Campaign Background

The Heart Truth campaign began in response to recommendations of more than 70 experts in women’s health who met in March 2001 to develop a national action plan to reduce the toll of heart disease on American women. The campaign was developed with input from partner organizations and focus groups with women conducted across the country. This research revealed that most women underestimate their personal risk and do not fully understand the devastating impact that heart disease has on one’s life and family. The research strongly supported the urgent need to tell women about their risk of heart disease and how to lower it.

What’s a Red Dress Got to Do With It?

The Red Dress was designed to build awareness that women are at risk for heart disease, and motivate them to take action to reduce their risk. The creative concept of a Red Dress tested well with diverse women who cited its ability to get attention, convey the seriousness of heart disease, and change the perception that it is only a man’s issue.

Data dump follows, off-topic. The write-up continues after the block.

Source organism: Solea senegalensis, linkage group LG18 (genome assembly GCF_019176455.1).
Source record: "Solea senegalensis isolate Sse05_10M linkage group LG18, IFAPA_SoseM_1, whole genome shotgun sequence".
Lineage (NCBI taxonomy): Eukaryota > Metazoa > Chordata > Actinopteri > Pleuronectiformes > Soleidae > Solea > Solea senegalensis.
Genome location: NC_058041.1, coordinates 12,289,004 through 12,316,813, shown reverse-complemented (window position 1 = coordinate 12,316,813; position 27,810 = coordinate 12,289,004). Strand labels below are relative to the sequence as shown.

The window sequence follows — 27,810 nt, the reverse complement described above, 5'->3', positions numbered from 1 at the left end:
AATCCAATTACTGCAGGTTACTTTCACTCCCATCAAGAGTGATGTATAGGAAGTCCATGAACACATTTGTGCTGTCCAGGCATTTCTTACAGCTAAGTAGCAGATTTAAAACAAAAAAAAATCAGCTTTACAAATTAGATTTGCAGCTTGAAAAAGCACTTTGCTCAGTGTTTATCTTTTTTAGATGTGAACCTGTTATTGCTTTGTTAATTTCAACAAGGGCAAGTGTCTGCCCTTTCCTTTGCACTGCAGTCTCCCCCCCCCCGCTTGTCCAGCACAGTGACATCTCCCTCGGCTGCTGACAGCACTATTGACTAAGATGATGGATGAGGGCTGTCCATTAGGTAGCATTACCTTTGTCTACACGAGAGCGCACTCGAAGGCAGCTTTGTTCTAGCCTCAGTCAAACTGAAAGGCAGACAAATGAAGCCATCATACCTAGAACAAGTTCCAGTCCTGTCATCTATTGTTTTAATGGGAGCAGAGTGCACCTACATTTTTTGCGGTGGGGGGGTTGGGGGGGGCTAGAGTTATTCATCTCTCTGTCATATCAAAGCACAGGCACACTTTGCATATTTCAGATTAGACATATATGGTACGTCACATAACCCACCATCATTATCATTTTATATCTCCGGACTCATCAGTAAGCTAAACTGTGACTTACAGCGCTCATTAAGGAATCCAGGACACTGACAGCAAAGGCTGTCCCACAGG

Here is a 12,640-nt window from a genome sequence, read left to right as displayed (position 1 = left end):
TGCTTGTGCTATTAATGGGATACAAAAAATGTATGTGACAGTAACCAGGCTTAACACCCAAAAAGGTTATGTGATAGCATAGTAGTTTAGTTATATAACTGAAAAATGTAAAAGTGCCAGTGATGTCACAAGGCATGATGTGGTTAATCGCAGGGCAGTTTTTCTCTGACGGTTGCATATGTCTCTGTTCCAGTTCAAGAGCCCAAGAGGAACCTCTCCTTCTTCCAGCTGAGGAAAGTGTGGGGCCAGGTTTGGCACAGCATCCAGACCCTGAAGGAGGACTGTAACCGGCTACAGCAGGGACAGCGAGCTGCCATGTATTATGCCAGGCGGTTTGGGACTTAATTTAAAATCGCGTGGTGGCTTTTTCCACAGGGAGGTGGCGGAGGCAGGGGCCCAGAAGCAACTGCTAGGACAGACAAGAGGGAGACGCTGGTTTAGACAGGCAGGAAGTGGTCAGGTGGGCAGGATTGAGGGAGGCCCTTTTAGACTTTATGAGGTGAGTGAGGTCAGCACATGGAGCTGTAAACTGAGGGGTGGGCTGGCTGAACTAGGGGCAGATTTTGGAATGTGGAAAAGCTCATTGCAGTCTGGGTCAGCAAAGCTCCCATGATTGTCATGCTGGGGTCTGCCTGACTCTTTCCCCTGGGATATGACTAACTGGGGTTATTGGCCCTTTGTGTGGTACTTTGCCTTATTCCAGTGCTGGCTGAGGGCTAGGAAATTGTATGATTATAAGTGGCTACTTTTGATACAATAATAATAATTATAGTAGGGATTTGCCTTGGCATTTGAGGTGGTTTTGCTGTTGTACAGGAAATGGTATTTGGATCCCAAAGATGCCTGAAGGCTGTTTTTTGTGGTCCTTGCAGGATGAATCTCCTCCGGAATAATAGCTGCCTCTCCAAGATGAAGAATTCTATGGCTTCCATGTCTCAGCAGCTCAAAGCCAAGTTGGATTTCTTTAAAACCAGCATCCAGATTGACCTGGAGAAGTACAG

The symbol links a woman’s focus on her “outer self” to the need to also focus on her “inner self,” especially her heart health. The Red Dress serves as a red alert to convey the message that “Heart Disease Doesn’t Care What You Wear—It’s the #1 Killer of Women.”

Seeking to advance the symbol, The Heart Truth forged a groundbreaking collaboration between the Federal government and the fashion industry, an industry intrinsically tied to female audiences. As a result of this partnership, fashion leaders—including top designers, models, and celebrities—have demonstrated their support for the issue of women and heart disease by participating in The Heart Truth’s Red Dress Collections at New York’s Fashion Week annually since 2003.